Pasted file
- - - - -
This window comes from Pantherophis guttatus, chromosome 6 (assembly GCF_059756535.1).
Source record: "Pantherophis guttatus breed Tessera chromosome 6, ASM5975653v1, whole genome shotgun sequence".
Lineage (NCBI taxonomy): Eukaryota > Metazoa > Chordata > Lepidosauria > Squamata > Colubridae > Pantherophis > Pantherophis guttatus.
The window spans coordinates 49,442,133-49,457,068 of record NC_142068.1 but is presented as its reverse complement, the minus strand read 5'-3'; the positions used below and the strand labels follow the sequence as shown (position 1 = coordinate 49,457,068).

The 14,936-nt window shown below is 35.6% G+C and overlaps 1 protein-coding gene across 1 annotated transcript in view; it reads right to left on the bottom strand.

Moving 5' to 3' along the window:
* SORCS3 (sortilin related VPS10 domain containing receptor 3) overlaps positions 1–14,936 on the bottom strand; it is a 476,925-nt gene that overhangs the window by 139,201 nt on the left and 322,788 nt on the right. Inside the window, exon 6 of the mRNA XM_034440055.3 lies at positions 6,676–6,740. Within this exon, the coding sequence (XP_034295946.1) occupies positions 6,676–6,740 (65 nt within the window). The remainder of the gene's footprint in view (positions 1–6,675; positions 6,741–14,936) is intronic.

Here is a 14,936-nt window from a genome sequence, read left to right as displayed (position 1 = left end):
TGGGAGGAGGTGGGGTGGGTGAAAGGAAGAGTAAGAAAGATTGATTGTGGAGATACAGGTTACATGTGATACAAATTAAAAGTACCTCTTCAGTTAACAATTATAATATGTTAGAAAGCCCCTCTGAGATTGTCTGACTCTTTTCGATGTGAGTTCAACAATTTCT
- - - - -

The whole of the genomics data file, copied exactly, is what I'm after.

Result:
This window comes from Pantherophis guttatus, chromosome 6 (assembly GCF_059756535.1).
Source record: "Pantherophis guttatus breed Tessera chromosome 6, ASM5975653v1, whole genome shotgun sequence".
Lineage (NCBI taxonomy): Eukaryota > Metazoa > Chordata > Lepidosauria > Squamata > Colubridae > Pantherophis > Pantherophis guttatus.
The window spans coordinates 49,442,133-49,457,068 of record NC_142068.1 but is presented as its reverse complement, the minus strand read 5'-3'; the positions used below and the strand labels follow the sequence as shown (position 1 = coordinate 49,457,068).

The 14,936-nt window shown below is 35.6% G+C and overlaps 1 protein-coding gene across 1 annotated transcript in view; it reads right to left on the bottom strand.

Moving 5' to 3' along the window:
* SORCS3 (sortilin related VPS10 domain containing receptor 3) overlaps positions 1–14,936 on the bottom strand; it is a 476,925-nt gene that overhangs the window by 139,201 nt on the left and 322,788 nt on the right. Inside the window, exon 6 of the mRNA XM_034440055.3 lies at positions 6,676–6,740. Within this exon, the coding sequence (XP_034295946.1) occupies positions 6,676–6,740 (65 nt within the window). The remainder of the gene's footprint in view (positions 1–6,675; positions 6,741–14,936) is intronic.

Here is a 14,936-nt window from a genome sequence, read left to right as displayed (position 1 = left end):
TGGGAGGAGGTGGGGTGGGTGAAAGGAAGAGTAAGAAAGATTGATTGTGGAGATACAGGTTACATGTGATACAAATTAAAAGTACCTCTTCAGTTAACAATTATAATATGTTAGAAAGCCCCTCTGAGATTGTCTGACTCTTTTCGATGTGAGTTCAACAATTTCT